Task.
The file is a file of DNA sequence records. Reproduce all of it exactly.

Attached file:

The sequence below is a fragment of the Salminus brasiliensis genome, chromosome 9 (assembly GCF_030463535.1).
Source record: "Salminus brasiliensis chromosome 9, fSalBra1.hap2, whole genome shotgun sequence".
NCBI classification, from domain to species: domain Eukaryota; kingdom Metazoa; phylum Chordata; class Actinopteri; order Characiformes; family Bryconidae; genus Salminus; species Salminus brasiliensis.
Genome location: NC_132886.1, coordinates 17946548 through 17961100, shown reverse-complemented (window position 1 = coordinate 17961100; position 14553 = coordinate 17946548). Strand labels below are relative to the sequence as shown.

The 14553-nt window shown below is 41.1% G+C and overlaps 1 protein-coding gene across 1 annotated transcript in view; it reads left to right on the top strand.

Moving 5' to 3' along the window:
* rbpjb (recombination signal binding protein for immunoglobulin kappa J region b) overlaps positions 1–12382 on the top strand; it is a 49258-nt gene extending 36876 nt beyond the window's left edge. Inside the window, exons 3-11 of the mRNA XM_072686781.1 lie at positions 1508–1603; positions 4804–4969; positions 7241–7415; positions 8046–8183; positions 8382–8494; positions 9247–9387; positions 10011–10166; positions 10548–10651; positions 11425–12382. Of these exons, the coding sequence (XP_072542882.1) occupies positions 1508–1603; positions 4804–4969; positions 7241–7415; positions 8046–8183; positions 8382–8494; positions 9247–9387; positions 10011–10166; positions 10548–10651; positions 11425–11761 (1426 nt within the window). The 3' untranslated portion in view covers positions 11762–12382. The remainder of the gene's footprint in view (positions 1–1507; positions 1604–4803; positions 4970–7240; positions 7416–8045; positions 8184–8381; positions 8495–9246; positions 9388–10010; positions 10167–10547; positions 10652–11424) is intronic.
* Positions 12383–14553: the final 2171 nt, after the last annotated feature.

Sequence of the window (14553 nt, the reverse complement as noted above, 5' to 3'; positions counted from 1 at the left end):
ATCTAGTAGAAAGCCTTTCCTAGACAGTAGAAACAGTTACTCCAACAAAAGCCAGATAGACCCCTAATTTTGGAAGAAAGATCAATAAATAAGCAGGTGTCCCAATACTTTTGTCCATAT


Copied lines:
The sequence below is a fragment of the Salminus brasiliensis genome, chromosome 9 (assembly GCF_030463535.1).
Source record: "Salminus brasiliensis chromosome 9, fSalBra1.hap2, whole genome shotgun sequence".
NCBI classification, from domain to species: domain Eukaryota; kingdom Metazoa; phylum Chordata; class Actinopteri; order Characiformes; family Bryconidae; genus Salminus; species Salminus brasiliensis.
Genome location: NC_132886.1, coordinates 17946548 through 17961100, shown reverse-complemented (window position 1 = coordinate 17961100; position 14553 = coordinate 17946548). Strand labels below are relative to the sequence as shown.

The 14553-nt window shown below is 41.1% G+C and overlaps 1 protein-coding gene across 1 annotated transcript in view; it reads left to right on the top strand.

Moving 5' to 3' along the window:
* rbpjb (recombination signal binding protein for immunoglobulin kappa J region b) overlaps positions 1–12382 on the top strand; it is a 49258-nt gene extending 36876 nt beyond the window's left edge. Inside the window, exons 3-11 of the mRNA XM_072686781.1 lie at positions 1508–1603; positions 4804–4969; positions 7241–7415; positions 8046–8183; positions 8382–8494; positions 9247–9387; positions 10011–10166; positions 10548–10651; positions 11425–12382. Of these exons, the coding sequence (XP_072542882.1) occupies positions 1508–1603; positions 4804–4969; positions 7241–7415; positions 8046–8183; positions 8382–8494; positions 9247–9387; positions 10011–10166; positions 10548–10651; positions 11425–11761 (1426 nt within the window). The 3' untranslated portion in view covers positions 11762–12382. The remainder of the gene's footprint in view (positions 1–1507; positions 1604–4803; positions 4970–7240; positions 7416–8045; positions 8184–8381; positions 8495–9246; positions 9388–10010; positions 10167–10547; positions 10652–11424) is intronic.
* Positions 12383–14553: the final 2171 nt, after the last annotated feature.

Sequence of the window (14553 nt, the reverse complement as noted above, 5' to 3'; positions counted from 1 at the left end):
ATCTAGTAGAAAGCCTTTCCTAGACAGTAGAAACAGTTACTCCAACAAAAGCCAGATAGACCCCTAATTTTGGAAGAAAGATCAATAAATAAGCAGGTGTCCCAATACTTTTGTCCATAT